Twitter for researchers (updated)

This Friday, on the ‘Information and Literature Searching’ course, we will be discussing ways in which the micro-blogging site Twitter can help PhD students keep abreast of research in their area.  It is for this reason that the blog post written last September has been brought back to the top on Newsam News.

This week, September 19th to 23rd, is International Social Media Week (see: and so it seems appropriate to write about one of the social networking technologies that I have found particularly useful in research. And apologies to those of you who are already keen academic twitterers – but I am sure you will endorse what I write below.

TwitterTwitter, the micro-blogging online social networking service has been in existence since 2006.  It allows users to send and read text-based posts of up to 140 characters, known as “tweets”. Although, the media mainly quote Twitter in the context of celebrity sleaze -idle and ignorant chit chat among the ‘Twitterati’and/or in the context of the political upheavals abroad, e.g. Egypt -it is widely being used as a communication and marketing tool among professional individuals, organisations and institutions associated with education and research.

In terms of research value, it is worth noting that the presence of research and academic institutions on Twitter is growing every day.  More often than not, these Twitter accounts are linked to websites or blogs and are used for alerting interested parties of new materials that have been posted on these sites.  Twitter can therefore be a useful tool to keep informed about your area of research.

Twitter is also very useful to get your questions answered, follow ‘conversations’ at conferences and exchange good practice.  A good example of this is #phdchat where a group of PhD students, academics and researchers  ‘meet’ weekly on Twitter for an hour on Wednesdays between 19:30 and 20:30 to discuss research-related issues.  The discussions are themed and you can suggest a topic by tweeting @NSRiazat.  These twitter conversations have been so popular that participants now include postgraduate researchers and academics from around the world.  Conferences are now increasingly publicising a ‘hashtag’ e.g. #ALT2011 and encouraging their participants to tweet.  Although this may not be ideal, it allows you to keep updated on content and get participant feedback almost instanteously.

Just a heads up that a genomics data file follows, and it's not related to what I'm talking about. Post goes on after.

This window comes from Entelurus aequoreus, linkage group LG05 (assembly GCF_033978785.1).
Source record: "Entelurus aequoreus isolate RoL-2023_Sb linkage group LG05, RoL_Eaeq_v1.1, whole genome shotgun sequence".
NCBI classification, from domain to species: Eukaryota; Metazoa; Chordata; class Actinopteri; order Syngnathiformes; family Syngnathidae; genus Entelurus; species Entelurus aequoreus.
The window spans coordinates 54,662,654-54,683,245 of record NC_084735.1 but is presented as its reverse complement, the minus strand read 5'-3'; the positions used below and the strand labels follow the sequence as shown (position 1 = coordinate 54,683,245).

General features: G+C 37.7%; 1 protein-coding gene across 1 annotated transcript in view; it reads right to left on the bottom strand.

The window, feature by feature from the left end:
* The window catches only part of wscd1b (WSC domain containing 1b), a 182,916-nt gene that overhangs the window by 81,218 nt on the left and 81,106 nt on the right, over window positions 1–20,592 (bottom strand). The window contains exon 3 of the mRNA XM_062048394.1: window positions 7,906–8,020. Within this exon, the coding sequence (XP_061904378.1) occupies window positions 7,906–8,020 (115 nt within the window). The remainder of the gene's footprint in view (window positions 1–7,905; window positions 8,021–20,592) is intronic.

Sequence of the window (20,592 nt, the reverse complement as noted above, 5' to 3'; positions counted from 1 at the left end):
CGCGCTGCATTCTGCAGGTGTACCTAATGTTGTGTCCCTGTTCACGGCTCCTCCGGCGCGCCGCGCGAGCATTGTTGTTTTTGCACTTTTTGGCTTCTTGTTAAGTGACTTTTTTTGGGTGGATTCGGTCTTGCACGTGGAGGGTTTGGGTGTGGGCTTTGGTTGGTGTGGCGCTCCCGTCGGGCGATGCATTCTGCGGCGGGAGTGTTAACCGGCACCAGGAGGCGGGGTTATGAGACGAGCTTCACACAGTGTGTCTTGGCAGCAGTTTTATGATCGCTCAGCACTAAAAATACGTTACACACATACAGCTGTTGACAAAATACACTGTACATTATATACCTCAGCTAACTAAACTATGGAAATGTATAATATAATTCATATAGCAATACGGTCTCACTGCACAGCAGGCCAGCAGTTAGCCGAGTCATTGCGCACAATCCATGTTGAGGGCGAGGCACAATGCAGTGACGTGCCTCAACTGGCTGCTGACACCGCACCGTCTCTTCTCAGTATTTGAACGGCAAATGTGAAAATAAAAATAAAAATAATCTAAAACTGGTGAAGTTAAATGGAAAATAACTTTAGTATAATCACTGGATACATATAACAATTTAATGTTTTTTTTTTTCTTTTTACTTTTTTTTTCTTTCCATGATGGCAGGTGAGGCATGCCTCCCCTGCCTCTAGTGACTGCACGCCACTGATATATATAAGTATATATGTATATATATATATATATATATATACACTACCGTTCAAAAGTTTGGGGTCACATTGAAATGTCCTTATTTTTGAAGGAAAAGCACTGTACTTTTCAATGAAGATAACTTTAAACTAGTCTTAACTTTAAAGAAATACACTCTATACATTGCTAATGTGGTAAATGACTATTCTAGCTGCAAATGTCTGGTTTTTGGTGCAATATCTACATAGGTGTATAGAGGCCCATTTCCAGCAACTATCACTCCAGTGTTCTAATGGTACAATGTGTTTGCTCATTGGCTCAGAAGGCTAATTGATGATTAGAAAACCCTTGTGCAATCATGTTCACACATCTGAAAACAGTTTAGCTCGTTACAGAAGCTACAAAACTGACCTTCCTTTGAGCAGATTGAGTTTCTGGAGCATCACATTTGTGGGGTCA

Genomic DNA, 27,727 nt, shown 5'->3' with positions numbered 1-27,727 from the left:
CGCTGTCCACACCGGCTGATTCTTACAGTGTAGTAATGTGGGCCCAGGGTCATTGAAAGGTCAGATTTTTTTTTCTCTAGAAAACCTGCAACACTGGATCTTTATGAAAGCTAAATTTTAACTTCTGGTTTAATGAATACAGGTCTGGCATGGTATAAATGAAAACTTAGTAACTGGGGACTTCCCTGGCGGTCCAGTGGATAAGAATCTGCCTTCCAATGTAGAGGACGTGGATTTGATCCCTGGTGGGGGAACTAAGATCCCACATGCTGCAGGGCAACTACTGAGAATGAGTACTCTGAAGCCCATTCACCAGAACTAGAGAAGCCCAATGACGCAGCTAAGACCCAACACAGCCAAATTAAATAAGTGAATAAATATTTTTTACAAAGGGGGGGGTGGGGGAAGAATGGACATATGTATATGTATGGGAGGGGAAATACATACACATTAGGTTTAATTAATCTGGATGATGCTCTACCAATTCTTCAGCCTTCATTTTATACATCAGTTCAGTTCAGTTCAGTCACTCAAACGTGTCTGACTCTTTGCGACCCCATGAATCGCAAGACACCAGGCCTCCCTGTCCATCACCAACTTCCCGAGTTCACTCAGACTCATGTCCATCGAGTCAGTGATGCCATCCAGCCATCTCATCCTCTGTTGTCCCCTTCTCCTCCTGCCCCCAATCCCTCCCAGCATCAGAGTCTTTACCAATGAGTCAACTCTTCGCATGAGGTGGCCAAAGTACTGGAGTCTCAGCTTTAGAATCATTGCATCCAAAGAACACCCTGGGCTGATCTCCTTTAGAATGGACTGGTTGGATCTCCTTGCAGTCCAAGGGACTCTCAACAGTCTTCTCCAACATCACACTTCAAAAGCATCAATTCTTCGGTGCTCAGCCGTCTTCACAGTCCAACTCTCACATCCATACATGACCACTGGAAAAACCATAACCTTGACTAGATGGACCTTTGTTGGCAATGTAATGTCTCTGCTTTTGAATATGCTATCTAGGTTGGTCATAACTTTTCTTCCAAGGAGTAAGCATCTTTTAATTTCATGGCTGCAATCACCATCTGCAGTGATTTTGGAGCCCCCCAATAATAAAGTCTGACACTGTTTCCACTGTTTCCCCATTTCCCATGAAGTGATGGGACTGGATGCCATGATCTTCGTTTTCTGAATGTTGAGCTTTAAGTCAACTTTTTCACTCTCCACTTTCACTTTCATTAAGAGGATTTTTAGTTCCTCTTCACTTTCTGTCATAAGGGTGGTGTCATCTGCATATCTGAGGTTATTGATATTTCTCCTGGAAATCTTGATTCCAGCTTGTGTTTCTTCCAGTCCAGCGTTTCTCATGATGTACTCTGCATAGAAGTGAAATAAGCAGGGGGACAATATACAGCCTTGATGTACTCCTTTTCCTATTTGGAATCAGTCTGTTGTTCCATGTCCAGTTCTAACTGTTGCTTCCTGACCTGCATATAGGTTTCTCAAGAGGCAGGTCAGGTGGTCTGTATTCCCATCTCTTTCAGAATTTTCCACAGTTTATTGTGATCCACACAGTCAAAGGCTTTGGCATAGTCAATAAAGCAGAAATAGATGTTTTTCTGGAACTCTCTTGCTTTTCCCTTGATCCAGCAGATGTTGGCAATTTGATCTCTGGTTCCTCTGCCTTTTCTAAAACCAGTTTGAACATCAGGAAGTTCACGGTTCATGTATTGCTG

So, if you are still mindful of experimenting with Twitter, follow these simple steps:

  1. Watch the ‘Twitter in Plain English’ video guide to get you started;
  2. Set up your Twitter Account, including your profile and adding some information about yourself – remember, this is a social networking site so be prepared to show the human side of you occasionally and that includes having a bit of personal information about yourself in your profile; and
  3. Search for like-minded individuals, similar organisations and professional bodies representing the area of research you are focusing on.  To do this, simply type in a keyword in the search box or follow the suggestions below:

You may also want to subscribe to the education list at: and a list of academic tweeters by subject here:

Well, that should get you started on microblogging and if you do decide to go down Twitter lane, do share your experience with us @ioelibrary and here:  “Academic Tweeting: your suggestions and tips collected at

Nazlin Bhimani

About Nazlin Bhimani

Research Support and Special Collections Librarian, UCL Institute of Education, London
This entry was posted in Research Support and tagged , , , , , , , , , . Bookmark the permalink.

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